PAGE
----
I have also heard that it's not good to be going and poking around in the splits too often.

So, it would seem that to save the split I need to:

1 Get back in SPLIT A and verify that those were the only queen cells. Maybe there was another on one of the frames????? (I do remember seeing a queen cell on a frame but can't recall if it was SPLIT A or B) If so then I should be good right???

2 If no more queen cells, then I need to get into another hive and bring a frame of brood with some fresh eggs to the split.

If I do #2 I think that what I might do is after checking for more queen cells (and not finding any) I would pull a frame that still had brood, knock the bees off, then go to another hive, find a brood frame with eggs (knock the bees off - after making sure the queen was not there) then swap the frames.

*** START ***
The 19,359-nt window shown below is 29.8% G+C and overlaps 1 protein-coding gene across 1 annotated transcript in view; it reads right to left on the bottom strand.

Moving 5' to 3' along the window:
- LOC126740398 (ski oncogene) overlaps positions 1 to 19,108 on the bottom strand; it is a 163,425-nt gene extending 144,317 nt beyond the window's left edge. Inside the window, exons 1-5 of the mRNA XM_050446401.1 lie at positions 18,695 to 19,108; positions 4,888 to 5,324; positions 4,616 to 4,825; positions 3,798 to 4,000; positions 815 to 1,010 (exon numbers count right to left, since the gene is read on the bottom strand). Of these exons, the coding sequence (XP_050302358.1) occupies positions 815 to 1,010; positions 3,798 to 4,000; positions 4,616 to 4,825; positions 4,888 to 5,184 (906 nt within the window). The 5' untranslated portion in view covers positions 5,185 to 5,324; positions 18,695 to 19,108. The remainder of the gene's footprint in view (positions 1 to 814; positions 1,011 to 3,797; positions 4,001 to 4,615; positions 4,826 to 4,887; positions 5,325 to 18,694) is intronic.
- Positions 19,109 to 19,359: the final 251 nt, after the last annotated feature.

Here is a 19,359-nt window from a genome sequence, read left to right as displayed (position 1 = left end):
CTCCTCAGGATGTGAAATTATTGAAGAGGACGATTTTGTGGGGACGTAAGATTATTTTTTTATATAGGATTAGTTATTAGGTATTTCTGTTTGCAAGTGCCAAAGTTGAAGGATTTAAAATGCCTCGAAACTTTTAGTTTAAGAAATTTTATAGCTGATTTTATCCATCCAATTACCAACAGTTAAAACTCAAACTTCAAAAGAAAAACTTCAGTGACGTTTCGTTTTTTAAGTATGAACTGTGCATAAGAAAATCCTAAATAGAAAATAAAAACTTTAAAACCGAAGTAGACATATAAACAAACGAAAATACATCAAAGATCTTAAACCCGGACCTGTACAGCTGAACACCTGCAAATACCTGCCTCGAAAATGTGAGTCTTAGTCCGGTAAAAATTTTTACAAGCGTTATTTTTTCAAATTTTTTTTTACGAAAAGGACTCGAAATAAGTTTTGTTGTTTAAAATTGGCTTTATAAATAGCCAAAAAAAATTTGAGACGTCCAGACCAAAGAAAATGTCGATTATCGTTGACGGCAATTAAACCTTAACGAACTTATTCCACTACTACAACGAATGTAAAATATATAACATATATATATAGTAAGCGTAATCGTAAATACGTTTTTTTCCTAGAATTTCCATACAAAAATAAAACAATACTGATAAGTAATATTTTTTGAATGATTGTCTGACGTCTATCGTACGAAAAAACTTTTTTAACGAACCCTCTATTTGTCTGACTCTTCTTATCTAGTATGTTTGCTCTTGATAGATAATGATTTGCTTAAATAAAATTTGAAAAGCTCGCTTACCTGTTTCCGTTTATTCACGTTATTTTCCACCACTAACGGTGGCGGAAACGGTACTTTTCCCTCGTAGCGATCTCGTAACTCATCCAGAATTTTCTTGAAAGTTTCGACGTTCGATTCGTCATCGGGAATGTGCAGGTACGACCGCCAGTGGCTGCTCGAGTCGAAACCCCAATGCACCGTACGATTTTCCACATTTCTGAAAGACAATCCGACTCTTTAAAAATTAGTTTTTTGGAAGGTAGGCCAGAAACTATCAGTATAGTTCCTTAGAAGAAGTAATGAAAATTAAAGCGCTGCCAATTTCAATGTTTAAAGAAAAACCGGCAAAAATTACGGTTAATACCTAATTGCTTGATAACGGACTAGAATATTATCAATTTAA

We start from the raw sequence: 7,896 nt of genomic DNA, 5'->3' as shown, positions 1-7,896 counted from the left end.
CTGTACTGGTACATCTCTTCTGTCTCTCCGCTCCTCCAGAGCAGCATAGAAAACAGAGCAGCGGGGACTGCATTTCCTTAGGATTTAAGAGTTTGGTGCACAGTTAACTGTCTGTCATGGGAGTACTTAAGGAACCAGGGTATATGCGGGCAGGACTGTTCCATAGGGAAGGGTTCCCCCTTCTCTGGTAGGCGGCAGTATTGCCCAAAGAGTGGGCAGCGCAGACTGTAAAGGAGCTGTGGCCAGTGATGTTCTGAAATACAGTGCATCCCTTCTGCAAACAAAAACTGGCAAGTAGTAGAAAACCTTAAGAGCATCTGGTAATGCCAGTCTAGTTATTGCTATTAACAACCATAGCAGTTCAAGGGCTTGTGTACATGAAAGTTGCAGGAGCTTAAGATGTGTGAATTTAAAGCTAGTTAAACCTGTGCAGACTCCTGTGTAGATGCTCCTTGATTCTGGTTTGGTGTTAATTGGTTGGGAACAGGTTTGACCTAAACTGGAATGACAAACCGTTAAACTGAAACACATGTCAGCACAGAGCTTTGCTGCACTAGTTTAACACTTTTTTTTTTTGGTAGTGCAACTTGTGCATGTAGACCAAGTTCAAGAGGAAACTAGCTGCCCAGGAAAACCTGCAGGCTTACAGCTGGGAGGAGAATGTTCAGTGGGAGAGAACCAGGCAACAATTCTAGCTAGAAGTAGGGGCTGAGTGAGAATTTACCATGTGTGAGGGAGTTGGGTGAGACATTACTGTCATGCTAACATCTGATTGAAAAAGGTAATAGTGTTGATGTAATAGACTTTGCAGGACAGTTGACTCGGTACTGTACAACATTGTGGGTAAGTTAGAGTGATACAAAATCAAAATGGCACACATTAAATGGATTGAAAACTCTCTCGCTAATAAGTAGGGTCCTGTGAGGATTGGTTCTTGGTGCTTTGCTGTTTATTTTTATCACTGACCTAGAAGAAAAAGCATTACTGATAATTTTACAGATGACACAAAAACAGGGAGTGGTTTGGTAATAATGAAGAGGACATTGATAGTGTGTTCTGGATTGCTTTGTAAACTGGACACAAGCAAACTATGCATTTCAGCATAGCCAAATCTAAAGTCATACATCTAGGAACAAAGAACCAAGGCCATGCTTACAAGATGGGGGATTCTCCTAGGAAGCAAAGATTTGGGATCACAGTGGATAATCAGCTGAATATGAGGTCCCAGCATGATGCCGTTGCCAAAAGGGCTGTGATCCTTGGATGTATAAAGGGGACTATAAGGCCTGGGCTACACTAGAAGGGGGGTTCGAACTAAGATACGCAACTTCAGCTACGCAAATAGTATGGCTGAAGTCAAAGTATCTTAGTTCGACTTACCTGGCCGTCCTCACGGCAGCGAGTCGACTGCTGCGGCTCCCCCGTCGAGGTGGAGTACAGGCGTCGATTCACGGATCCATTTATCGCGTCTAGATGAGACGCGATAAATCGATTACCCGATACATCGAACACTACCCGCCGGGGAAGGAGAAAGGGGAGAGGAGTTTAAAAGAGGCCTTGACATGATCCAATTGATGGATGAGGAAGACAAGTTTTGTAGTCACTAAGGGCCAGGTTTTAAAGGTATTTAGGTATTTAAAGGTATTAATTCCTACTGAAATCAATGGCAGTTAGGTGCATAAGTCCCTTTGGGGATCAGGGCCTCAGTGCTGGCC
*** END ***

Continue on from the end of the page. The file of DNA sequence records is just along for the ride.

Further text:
OR

#3 What about going to one of the original hives, find the queen and bring her (on a frame) to SPLIT A, then let the original hive be the new split?? Would SPLIT A accept her if I did that??

Can I do this (either way) right away or do I wait a few days???? It's been 2 days since I moved the nucs to the big boxes.

I appreciate the feedback.
 

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Somebody with more experience will have to answer this, but for me it brings up a question.
I have read in various places that the bees won't move eggs, but in this case it seems like they must have done just that. Are there any new ideas about this?
 

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Number 1 or 2 should work. Worst case if one nuc has multiple queen cells one of those could be moved.
Or just combine them and start another one.
 

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If there is no queen cells now there's not going to be. If moving a cell from one nuc to another I would use a queen calendar generator to see what days to move it.
I like the generator at ( The Bee Yard )

Combining I just set them on. I don't use newspaper very often.

I would look as soon as possible so I knew what I was dealing with.